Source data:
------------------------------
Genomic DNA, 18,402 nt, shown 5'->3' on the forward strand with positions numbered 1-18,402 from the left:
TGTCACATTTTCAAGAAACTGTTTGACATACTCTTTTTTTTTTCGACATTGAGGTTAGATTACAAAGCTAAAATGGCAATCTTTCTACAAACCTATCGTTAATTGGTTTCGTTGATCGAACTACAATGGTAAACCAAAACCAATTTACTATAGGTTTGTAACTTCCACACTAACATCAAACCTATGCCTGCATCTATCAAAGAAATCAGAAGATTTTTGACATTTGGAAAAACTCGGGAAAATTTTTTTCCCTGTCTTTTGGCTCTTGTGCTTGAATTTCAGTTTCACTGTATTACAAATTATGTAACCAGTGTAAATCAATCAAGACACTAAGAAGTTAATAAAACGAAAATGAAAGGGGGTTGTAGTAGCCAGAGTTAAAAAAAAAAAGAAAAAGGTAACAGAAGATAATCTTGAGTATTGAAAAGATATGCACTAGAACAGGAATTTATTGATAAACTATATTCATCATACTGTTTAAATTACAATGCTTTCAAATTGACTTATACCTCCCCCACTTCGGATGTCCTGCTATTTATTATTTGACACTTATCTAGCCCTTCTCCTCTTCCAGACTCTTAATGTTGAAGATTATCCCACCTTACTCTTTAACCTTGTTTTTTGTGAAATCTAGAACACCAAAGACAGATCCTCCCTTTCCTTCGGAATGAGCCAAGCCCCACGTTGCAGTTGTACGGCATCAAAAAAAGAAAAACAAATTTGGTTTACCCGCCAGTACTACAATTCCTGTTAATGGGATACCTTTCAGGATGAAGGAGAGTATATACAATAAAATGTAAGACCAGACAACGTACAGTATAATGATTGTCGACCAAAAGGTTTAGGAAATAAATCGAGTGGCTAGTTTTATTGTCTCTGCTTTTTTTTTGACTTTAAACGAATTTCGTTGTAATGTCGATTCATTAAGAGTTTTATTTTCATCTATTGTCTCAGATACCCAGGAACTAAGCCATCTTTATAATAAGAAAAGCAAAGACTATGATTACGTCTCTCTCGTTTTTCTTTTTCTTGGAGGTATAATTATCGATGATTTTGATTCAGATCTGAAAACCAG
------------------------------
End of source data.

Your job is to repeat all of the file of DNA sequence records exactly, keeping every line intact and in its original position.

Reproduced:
Genomic DNA, 18,402 nt, shown 5'->3' on the forward strand with positions numbered 1-18,402 from the left:
TGTCACATTTTCAAGAAACTGTTTGACATACTCTTTTTTTTTTCGACATTGAGGTTAGATTACAAAGCTAAAATGGCAATCTTTCTACAAACCTATCGTTAATTGGTTTCGTTGATCGAACTACAATGGTAAACCAAAACCAATTTACTATAGGTTTGTAACTTCCACACTAACATCAAACCTATGCCTGCATCTATCAAAGAAATCAGAAGATTTTTGACATTTGGAAAAACTCGGGAAAATTTTTTTCCCTGTCTTTTGGCTCTTGTGCTTGAATTTCAGTTTCACTGTATTACAAATTATGTAACCAGTGTAAATCAATCAAGACACTAAGAAGTTAATAAAACGAAAATGAAAGGGGGTTGTAGTAGCCAGAGTTAAAAAAAAAAAGAAAAAGGTAACAGAAGATAATCTTGAGTATTGAAAAGATATGCACTAGAACAGGAATTTATTGATAAACTATATTCATCATACTGTTTAAATTACAATGCTTTCAAATTGACTTATACCTCCCCCACTTCGGATGTCCTGCTATTTATTATTTGACACTTATCTAGCCCTTCTCCTCTTCCAGACTCTTAATGTTGAAGATTATCCCACCTTACTCTTTAACCTTGTTTTTTGTGAAATCTAGAACACCAAAGACAGATCCTCCCTTTCCTTCGGAATGAGCCAAGCCCCACGTTGCAGTTGTACGGCATCAAAAAAAGAAAAACAAATTTGGTTTACCCGCCAGTACTACAATTCCTGTTAATGGGATACCTTTCAGGATGAAGGAGAGTATATACAATAAAATGTAAGACCAGACAACGTACAGTATAATGATTGTCGACCAAAAGGTTTAGGAAATAAATCGAGTGGCTAGTTTTATTGTCTCTGCTTTTTTTTTGACTTTAAACGAATTTCGTTGTAATGTCGATTCATTAAGAGTTTTATTTTCATCTATTGTCTCAGATACCCAGGAACTAAGCCATCTTTATAATAAGAAAAGCAAAGACTATGATTACGTCTCTCTCGTTTTTCTTTTTCTTGGAGGTATAATTATCGATGATTTTGATTCAGATCTGAAAACCAG